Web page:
Who Can ‘Beat Bobby Flay?’
Food Network loves having chefs who aren’t famous compete against Bobby Flay. The Iron Chef America and former Throwdown! with Bobby Flay star now has a new show, Beat Bobby Flay, which is a combination of the former two shows. While Beat Bobby Flay feels derivative, so does everything that Food Network airs nowadays. Only, this time it doesn’t get boring because they took the some ideas from both Iron Chef and Throwdown! and left the unnecessary exposition on the cutting room floor.
Of course, every show begins with a segment that introduces the chefs to viewers. Since Beat Bobby Flay is only a half hour, each chef of the two chefs competing in the first round gets about a minute to describe themselves, which means no long, dramatic life stories. Life stories are limited to “this is my cooking style, this is how and why I chose it, and this is how I developed it.” It’s a cooking show. No less would be kind of odd. Any more would border on tedious and risk veering into uninteresting.
‘Cutthroat Kitchen’ Is ‘Chopped’ For Jerks
Cutthroat Kitchen is the food competition genre’s jump the shark moment. Food Network took the basic formula of Chopped and made some minor changes that cheapen the concept.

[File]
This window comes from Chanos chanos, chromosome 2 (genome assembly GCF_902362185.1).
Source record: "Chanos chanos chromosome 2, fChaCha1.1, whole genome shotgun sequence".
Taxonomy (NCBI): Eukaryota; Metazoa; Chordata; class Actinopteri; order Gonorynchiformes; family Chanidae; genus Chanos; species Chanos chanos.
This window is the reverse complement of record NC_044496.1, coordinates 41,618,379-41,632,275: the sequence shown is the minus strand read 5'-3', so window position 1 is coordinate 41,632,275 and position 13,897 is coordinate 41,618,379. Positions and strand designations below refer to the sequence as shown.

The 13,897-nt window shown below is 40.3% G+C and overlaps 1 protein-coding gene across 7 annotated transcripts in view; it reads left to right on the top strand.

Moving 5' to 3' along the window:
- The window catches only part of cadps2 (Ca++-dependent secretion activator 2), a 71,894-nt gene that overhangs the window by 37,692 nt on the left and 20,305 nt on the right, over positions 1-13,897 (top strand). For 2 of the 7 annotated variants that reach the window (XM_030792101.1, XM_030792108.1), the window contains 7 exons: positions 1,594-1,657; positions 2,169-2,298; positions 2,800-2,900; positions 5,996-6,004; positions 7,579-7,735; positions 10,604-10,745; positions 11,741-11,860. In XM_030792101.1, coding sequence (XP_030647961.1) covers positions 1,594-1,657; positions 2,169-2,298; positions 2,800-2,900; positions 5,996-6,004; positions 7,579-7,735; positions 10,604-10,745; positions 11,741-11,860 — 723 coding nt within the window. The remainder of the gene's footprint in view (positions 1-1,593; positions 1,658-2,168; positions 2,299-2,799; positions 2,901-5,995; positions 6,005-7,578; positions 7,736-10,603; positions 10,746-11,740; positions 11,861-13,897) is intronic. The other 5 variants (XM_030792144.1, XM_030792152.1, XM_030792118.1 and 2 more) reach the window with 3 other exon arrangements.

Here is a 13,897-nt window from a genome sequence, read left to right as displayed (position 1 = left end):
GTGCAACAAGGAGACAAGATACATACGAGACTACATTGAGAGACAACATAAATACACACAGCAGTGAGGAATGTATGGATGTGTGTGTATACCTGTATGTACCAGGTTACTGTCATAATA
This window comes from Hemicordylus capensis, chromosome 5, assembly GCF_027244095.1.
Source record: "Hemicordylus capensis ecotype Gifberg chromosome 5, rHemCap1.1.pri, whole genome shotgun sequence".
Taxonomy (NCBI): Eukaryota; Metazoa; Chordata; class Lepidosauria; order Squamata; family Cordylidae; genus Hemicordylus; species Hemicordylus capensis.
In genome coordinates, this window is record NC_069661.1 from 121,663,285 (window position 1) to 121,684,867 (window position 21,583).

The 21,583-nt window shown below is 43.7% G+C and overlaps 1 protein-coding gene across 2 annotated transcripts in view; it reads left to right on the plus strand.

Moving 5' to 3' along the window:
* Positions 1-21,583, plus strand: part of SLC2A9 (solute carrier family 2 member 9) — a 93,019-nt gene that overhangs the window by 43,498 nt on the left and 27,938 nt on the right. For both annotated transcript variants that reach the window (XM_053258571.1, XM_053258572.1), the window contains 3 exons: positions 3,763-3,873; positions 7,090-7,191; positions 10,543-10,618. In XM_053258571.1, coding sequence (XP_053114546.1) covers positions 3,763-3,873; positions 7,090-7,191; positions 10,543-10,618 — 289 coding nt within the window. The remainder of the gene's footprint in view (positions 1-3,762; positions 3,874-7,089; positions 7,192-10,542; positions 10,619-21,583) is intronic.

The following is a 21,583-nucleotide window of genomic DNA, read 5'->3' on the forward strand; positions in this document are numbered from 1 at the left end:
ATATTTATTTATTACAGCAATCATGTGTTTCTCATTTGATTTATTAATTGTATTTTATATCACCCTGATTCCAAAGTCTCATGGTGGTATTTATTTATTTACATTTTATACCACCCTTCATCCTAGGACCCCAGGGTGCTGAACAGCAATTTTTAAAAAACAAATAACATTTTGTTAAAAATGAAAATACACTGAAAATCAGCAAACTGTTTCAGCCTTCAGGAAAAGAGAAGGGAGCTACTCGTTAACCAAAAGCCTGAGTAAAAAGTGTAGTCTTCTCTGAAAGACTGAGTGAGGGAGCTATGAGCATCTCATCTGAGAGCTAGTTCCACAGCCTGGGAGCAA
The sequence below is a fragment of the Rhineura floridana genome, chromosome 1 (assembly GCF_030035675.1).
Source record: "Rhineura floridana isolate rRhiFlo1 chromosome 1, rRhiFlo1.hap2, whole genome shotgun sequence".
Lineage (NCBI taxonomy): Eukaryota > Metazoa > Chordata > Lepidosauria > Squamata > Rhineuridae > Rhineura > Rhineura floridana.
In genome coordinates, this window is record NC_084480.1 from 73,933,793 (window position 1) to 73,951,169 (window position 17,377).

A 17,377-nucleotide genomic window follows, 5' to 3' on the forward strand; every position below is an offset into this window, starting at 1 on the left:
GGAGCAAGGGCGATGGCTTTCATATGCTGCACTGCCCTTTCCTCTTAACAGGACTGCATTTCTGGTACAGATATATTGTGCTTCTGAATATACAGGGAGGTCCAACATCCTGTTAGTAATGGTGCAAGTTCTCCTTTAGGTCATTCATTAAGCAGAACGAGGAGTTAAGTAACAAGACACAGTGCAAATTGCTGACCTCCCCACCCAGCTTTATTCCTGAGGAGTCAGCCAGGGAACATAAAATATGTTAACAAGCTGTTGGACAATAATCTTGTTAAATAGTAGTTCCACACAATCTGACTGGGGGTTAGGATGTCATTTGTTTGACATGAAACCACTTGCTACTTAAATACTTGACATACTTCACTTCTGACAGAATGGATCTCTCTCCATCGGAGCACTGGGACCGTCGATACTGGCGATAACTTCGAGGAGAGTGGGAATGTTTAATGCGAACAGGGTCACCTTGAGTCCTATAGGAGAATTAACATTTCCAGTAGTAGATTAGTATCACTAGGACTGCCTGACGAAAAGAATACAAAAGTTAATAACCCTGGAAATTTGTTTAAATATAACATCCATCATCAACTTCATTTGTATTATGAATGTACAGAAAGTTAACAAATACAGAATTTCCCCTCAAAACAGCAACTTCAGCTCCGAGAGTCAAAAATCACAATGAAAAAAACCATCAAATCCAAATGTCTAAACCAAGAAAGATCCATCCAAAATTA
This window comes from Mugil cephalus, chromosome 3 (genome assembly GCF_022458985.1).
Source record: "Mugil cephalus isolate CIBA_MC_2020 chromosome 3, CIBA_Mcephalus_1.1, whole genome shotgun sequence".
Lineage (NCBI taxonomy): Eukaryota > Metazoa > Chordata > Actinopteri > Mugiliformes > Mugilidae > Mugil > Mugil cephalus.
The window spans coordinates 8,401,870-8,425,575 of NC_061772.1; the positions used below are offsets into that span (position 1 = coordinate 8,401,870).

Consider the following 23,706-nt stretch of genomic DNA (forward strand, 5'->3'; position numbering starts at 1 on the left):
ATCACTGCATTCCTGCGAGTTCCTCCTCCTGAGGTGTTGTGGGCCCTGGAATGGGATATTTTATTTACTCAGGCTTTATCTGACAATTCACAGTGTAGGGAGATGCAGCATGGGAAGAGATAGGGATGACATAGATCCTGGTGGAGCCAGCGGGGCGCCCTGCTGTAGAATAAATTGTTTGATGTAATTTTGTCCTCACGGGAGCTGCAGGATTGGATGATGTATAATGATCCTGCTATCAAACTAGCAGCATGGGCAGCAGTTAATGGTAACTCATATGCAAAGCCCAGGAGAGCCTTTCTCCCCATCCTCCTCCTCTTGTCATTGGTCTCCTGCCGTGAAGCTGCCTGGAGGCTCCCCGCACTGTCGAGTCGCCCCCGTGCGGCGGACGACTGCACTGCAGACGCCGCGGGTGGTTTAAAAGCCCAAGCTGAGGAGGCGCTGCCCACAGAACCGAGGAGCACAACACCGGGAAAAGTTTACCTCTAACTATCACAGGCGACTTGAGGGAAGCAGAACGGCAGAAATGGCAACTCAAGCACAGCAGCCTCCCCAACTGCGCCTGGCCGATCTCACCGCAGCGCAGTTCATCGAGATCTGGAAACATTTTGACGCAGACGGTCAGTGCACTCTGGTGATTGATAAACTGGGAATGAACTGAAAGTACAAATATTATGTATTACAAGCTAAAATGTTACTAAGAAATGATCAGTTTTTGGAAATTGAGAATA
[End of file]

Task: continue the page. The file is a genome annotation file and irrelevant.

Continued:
Chopped has four competitors take unusual ingredients and attempt to make the best dish possible. After each round, one person is eliminated. At the end of the third round, a winner is decided. Skill and creativity win Chopped. There is no sabotage. Cutthroat Kitchen‘s producers took one look at that format and said “forget skills, let’s give the contestants money and have them screw each other over repeatedly,” resulting in a show that targets the coveted aspiring sadist demographic and everyone else finds off-putting. Even if you find the concept intriguing, anyone with a conscience will watch five minutes and give up because they have standards.